October 26, 2018
Roland Paris, Ottawa Citizen
Along the Quebec shore of the Ottawa River, partly concealed by tangled brush and strewn with garbage, lies a remarkable and neglected piece of Canadian history: a 5,000-year-old portage that served as a highway and campsite for Indigenous Peoples and European explorers until the mid-19th century.
The path skirts the Little Chaudière Rapids between Brébeuf Park and (the unfortunately named) Squaw Bay. It is one of the few remaining original portages of the historic Ottawa River canoe route – and apparently the most intact. Others have been built over, dug up, overgrown, and submerged beneath the elevated waters of the now-dammed river.
Don’t be surprised if you have not noticed the trail: It isn’t marked. But the old track is clearly visible if you know where to look. It winds through the foliage between the Voyageurs Pathway bicycle trail and the river. Exposed rocks and natural footholds have been polished smooth by long use.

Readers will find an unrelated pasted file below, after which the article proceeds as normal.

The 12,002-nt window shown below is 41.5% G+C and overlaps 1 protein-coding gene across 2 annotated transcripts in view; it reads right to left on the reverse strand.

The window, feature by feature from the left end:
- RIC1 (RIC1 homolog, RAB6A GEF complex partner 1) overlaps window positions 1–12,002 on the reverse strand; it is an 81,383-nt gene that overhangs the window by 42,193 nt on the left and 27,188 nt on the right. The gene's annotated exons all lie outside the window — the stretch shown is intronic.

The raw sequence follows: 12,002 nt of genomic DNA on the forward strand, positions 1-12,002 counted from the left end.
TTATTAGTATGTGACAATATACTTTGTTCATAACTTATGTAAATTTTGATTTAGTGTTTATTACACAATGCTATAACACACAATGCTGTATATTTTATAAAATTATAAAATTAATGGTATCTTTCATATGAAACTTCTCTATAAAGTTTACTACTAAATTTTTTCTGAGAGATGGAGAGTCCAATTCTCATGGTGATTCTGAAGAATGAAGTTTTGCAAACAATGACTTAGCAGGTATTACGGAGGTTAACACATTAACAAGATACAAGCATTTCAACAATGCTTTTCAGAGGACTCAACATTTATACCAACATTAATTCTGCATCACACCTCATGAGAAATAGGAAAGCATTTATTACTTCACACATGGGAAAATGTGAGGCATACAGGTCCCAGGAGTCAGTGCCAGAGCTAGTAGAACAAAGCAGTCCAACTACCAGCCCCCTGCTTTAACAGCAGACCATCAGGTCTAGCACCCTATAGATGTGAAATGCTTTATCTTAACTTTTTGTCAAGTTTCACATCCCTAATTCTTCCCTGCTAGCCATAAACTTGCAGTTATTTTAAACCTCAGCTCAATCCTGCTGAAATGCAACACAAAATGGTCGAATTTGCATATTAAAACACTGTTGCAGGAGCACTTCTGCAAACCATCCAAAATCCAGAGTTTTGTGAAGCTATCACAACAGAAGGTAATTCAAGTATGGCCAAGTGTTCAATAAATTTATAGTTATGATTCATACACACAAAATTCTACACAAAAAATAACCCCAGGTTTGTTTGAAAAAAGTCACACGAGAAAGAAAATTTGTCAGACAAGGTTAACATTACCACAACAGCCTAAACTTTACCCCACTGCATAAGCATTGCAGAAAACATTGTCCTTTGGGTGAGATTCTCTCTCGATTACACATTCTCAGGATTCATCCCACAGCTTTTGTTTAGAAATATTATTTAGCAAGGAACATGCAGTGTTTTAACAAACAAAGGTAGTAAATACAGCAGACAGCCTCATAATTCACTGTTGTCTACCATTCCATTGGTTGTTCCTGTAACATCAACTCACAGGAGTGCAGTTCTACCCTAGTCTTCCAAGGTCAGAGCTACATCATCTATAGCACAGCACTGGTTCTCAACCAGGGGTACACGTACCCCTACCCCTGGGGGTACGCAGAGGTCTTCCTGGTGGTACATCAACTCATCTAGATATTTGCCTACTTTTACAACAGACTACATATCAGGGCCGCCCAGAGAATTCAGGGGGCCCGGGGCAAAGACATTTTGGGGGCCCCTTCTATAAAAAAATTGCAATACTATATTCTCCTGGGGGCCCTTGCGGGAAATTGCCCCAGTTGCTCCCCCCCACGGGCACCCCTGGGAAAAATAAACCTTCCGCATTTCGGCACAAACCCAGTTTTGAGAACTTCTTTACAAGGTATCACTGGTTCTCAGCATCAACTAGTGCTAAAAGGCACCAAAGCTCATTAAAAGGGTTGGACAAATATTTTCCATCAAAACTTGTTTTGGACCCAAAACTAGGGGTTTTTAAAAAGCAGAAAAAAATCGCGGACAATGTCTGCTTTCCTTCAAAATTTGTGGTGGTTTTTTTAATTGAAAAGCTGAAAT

Indigenous people used the portage and camped here. Edwin Sowter, the first archeologist of the Ottawa Valley, wrote in 1901 that the western shore of Squaw Bay, where the trail begins, was “strewn more or less throughout its entire length with fragments of worked flint,” indicating a very old encampment.
Étienne Brûlé was the first European to travel this route in 1608, followed by Samuel de Champlain five years later. When explorers realized that they could get to Lake Huron by travelling up the Ottawa, turning left on the Mattawa River and descending the French River from what is now Lake Nipissing, the Ottawa River became the principal artery for accessing the interior of the continent.
Virtually all the major explorers of Canada’s early history would have walked the Little Chaudière portage: Brébeuf, Radisson, des Groseilliers, de LaSalle, d’Iberville, La Verendrye, Henry, Thompson, Mackenzie and Fraser. Their names are etched in the whole country’s history, not just that of our region.
Some of their names were also etched on a metal plaque that once stood beside the portage. The trail was designated a national historic site in 1954, but for reasons that no one seems to remember, it was delisted in 1973. Now the plaque is gone and only its concrete frame remains, partly overgrown and covered by graffiti.